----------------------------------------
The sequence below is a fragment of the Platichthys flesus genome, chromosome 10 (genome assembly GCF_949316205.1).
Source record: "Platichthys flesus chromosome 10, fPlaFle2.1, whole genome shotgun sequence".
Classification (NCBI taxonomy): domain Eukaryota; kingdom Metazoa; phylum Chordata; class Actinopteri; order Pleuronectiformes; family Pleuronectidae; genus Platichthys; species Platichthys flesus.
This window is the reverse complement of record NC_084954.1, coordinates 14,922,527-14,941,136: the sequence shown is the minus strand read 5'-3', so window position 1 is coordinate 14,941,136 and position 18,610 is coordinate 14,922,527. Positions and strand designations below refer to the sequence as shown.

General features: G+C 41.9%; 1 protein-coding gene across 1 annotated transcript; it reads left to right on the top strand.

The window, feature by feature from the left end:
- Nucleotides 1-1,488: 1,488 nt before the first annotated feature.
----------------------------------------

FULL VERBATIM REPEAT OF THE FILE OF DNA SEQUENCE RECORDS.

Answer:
The sequence below is a fragment of the Platichthys flesus genome, chromosome 10 (genome assembly GCF_949316205.1).
Source record: "Platichthys flesus chromosome 10, fPlaFle2.1, whole genome shotgun sequence".
Classification (NCBI taxonomy): domain Eukaryota; kingdom Metazoa; phylum Chordata; class Actinopteri; order Pleuronectiformes; family Pleuronectidae; genus Platichthys; species Platichthys flesus.
This window is the reverse complement of record NC_084954.1, coordinates 14,922,527-14,941,136: the sequence shown is the minus strand read 5'-3', so window position 1 is coordinate 14,941,136 and position 18,610 is coordinate 14,922,527. Positions and strand designations below refer to the sequence as shown.

General features: G+C 41.9%; 1 protein-coding gene across 1 annotated transcript; it reads left to right on the top strand.

The window, feature by feature from the left end:
- Nucleotides 1-1,488: 1,488 nt before the first annotated feature.